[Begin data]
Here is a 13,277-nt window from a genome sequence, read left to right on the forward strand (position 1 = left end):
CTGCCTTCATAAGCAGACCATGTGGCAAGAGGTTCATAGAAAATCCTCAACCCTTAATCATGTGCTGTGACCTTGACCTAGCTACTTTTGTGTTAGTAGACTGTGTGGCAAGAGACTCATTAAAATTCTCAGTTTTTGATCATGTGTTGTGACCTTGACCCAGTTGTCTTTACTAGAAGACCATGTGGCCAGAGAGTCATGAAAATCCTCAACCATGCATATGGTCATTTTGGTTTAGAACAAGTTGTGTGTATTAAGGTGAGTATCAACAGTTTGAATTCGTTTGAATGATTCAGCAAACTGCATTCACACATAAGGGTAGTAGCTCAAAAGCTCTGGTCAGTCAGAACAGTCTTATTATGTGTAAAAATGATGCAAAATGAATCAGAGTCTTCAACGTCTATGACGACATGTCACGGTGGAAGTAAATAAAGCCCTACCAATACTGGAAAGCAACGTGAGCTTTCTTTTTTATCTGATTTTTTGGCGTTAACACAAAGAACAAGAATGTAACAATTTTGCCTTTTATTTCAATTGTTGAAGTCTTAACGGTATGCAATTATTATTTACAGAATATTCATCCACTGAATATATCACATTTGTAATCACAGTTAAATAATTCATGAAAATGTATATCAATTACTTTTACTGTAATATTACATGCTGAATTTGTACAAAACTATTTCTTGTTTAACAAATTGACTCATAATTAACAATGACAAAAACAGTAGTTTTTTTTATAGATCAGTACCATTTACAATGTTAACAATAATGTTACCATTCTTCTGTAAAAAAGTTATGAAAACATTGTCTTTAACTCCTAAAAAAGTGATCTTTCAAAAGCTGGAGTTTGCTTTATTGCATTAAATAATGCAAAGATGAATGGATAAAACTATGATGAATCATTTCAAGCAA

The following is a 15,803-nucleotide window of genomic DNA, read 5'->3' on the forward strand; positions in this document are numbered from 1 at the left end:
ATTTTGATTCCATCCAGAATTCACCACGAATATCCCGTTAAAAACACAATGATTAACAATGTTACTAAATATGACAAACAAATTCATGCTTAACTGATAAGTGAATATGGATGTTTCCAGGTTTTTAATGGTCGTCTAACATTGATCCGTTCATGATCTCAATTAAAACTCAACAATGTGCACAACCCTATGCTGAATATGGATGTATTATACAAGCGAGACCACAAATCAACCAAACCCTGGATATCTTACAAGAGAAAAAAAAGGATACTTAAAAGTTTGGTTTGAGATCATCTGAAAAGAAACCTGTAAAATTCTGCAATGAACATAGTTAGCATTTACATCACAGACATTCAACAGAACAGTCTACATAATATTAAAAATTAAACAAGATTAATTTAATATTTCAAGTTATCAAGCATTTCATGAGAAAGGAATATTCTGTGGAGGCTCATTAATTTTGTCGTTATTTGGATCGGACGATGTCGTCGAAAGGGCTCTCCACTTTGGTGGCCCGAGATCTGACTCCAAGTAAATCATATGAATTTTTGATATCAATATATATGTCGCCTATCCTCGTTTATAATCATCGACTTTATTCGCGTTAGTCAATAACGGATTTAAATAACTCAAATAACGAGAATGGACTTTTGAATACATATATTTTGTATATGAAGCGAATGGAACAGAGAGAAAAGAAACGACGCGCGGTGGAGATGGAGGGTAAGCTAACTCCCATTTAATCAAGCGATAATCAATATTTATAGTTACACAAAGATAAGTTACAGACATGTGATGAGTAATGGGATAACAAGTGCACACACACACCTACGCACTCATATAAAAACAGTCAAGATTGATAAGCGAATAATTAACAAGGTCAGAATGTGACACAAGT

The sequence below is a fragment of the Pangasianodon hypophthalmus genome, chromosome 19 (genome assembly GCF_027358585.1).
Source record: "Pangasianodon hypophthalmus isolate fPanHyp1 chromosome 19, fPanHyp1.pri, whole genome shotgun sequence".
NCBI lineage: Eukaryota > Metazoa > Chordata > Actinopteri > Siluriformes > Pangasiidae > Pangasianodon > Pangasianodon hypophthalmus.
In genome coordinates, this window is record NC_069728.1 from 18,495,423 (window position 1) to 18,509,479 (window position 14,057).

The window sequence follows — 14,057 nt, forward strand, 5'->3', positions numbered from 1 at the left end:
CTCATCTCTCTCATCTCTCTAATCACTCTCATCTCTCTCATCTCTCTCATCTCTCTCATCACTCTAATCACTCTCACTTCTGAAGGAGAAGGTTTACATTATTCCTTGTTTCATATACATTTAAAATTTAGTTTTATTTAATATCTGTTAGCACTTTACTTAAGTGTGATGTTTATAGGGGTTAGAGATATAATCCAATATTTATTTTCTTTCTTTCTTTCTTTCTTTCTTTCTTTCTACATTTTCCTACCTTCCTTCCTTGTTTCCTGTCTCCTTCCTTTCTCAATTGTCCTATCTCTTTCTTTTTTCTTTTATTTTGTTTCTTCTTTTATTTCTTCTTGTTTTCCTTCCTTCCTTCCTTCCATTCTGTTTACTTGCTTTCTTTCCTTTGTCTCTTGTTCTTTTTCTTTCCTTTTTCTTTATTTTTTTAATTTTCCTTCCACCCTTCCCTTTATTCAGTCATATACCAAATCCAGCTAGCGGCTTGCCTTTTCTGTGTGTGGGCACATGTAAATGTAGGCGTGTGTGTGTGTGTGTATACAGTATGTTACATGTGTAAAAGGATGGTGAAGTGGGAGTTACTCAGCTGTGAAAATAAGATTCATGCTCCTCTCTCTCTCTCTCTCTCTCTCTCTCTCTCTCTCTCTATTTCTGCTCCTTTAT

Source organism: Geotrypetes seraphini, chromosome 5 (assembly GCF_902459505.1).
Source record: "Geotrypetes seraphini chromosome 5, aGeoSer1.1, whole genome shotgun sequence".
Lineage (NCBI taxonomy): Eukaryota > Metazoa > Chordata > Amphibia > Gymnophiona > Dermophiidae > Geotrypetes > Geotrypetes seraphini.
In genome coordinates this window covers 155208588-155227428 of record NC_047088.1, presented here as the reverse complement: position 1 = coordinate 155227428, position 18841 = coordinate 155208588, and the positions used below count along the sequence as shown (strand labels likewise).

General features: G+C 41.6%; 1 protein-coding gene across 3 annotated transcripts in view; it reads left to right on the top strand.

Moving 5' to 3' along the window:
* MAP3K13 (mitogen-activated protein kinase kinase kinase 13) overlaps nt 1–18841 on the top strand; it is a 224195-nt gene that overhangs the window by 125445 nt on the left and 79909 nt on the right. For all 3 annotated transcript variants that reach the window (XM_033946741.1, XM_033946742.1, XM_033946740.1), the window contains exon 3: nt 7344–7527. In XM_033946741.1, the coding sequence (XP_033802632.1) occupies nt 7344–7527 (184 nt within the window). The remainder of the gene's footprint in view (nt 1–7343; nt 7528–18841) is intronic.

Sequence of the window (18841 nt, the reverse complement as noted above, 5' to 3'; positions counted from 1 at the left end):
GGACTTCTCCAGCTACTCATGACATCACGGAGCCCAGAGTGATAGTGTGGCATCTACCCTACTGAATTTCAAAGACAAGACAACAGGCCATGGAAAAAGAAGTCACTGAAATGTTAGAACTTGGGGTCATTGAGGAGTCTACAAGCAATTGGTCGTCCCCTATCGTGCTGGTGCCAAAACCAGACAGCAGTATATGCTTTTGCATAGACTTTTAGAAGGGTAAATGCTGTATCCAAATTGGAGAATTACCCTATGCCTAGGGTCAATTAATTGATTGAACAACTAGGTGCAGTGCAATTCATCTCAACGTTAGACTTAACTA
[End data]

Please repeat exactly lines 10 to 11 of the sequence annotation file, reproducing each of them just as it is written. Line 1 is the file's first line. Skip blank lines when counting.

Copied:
CTCATCTCTCTCATCTCTCTAATCACTCTCATCTCTCTCATCTCTCTCATCTCTCTCATCACTCTAATCACTCTCACTTCTGAAGGAGAAGGTTTACATTATTCCTTGTTTCATATACATTTAAAATTTAGTTTTATTTAATATCTGTTAGCACTTTACTTAAGTGTGATGTTTATAGGGGTTAGAGATATAATCCAATATTTATTTTCTTTCTTTCTTTCTTTCTTTCTTTCTTTCTACATTTTCCTACCTTCCTTCCTTGTTTCCTGTCTCCTTCCTTTCTCAATTGTCCTATCTCTTTCTTTTTTCTTTTATTTTGTTTCTTCTTTTATTTCTTCTTGTTTTCCTTCCTTCCTTCCTTCCATTCTGTTTACTTGCTTTCTTTCCTTTGTCTCTTGTTCTTTTTCTTTCCTTTTTCTTTATTTTTTTAATTTTCCTTCCACCCTTCCCTTTATTCAGTCATATACCAAATCCAGCTAGCGGCTTGCCTTTTCTGTGTGTGGGCACATGTAAATGTAGGCGTGTGTGTGTGTGTGTATACAGTATGTTACATGTGTAAAAGGATGGTGAAGTGGGAGTTACTCAGCTGTGAAAATAAGATTCATGCTCCTCTCTCTCTCTCTCTCTCTCTCTCTCTCTCTCTCTCTATTTCTGCTCCTTTAT

Source organism: Geotrypetes seraphini, chromosome 5 (assembly GCF_902459505.1).